Fig. 1: Analysis of the 19Q4 Avana dataset from the DepMap initiative.
figure 1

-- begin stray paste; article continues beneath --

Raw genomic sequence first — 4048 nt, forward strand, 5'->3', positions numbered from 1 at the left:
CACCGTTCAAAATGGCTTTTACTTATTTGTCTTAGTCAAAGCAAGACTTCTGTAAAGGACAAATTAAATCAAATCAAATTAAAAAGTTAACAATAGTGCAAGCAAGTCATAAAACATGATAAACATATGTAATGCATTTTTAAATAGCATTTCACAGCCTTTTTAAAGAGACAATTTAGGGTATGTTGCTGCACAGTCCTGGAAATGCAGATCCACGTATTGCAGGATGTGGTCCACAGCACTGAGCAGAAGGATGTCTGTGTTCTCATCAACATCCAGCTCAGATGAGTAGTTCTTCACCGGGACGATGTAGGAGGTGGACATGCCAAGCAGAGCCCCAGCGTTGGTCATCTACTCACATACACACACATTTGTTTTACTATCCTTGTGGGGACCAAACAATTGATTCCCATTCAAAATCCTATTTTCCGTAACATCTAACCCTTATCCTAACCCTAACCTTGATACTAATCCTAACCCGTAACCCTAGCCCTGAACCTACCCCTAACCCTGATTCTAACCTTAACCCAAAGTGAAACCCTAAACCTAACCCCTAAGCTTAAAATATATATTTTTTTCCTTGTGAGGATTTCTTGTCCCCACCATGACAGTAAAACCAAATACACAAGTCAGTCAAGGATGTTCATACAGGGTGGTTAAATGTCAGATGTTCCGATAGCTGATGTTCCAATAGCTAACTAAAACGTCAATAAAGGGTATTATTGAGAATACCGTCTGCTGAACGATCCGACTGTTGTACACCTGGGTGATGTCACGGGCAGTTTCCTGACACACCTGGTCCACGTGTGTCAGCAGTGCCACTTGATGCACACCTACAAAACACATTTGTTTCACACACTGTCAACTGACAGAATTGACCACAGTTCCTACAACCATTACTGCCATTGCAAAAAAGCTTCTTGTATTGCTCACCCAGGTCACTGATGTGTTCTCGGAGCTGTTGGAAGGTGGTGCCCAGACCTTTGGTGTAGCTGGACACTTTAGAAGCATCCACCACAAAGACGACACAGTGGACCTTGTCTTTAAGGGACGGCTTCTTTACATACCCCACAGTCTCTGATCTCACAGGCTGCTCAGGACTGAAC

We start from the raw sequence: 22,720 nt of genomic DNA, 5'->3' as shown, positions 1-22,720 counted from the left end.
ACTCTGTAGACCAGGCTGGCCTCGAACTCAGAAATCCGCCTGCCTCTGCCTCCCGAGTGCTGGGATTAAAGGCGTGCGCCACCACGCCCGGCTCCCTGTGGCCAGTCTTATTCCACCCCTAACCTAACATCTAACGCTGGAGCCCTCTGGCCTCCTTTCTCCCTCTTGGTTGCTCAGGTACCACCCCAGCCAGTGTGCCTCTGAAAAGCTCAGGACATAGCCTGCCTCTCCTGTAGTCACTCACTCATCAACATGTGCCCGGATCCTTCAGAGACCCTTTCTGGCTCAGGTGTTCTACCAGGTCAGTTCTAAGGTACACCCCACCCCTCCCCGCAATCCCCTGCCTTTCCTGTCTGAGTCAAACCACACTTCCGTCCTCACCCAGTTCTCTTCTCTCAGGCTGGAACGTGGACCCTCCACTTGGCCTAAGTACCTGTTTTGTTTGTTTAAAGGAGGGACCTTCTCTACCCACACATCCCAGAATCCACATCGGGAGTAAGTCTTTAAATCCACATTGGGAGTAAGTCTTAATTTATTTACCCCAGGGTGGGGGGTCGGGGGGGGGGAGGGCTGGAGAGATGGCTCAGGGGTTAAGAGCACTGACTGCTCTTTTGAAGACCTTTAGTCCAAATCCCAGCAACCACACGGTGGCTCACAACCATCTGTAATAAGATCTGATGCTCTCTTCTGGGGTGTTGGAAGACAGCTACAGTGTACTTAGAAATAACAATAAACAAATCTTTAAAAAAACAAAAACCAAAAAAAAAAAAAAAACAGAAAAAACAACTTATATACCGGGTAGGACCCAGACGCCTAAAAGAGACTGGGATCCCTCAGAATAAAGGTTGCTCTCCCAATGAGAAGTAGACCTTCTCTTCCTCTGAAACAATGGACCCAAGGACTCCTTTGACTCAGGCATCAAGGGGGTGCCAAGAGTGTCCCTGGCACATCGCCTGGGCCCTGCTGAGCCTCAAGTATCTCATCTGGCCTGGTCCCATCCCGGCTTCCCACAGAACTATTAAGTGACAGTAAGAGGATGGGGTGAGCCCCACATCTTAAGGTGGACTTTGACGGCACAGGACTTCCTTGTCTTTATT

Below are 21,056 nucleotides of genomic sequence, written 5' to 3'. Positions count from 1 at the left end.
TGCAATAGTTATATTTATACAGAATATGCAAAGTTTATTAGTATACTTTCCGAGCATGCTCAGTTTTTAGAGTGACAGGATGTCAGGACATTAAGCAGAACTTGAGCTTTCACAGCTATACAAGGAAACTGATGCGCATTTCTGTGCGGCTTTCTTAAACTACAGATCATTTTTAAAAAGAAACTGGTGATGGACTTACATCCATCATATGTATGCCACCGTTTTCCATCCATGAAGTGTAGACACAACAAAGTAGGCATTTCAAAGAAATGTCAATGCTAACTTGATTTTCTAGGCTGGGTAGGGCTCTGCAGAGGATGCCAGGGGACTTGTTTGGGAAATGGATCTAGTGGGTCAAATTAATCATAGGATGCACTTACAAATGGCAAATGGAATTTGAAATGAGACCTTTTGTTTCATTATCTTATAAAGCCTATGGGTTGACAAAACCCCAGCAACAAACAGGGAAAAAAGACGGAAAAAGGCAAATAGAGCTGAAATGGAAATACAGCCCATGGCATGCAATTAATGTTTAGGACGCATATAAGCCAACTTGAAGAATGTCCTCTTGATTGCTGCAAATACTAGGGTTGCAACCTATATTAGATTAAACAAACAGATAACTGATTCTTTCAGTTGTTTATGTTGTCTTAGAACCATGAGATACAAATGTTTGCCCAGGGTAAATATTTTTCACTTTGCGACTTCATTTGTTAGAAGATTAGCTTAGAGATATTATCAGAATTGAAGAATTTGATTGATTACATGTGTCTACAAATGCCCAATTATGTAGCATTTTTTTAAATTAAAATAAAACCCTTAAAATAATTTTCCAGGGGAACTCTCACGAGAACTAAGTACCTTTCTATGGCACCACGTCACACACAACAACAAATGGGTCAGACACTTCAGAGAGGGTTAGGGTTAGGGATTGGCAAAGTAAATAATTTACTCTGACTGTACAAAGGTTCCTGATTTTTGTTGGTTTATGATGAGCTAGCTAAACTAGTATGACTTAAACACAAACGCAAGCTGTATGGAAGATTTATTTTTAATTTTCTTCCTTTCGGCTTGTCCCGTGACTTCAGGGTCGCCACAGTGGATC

a Number of screened cell lines in each of the 26 lineages represented in the dataset. b Left, number and percentage of gRNAs in the Avana library that have 0, 1, or more than 1 perfect targets (H0) in the human genome (hg38 assembly) or that have specificities (s) lower or equal/higher than 0.16. Right, number of perfect target sites for gRNAs with H0 > 1. The gRNA in the Avana library with the highest number of perfect targets sites is highlighted. cd Summary of the number (c) and percentage (d) of genes targeted by increasing number of promiscuous gRNAs (1-6+). Promiscuity is defined at three distinct thresholds (H0 > 1, s < 0.10, s < 0.16). e Specificity scores of all gRNAs (n = 108,345) with varying numbers of perfect target sites in the genome. X-axis is truncated at 31 for simplicity. Dashed line highlights the position of the 0.16 threshold. f Specificity scores of gRNAs with varying number of perfect (left; n = 2423) or single mismatched (right; n = 2374) targets in the genome in the absence of any additional Hamming neighbors. gRNAs with no perfect target in the hg38 genome were excluded from the analysis in e and f. All boxplots show minimum, maximum, median, first, and third quartiles.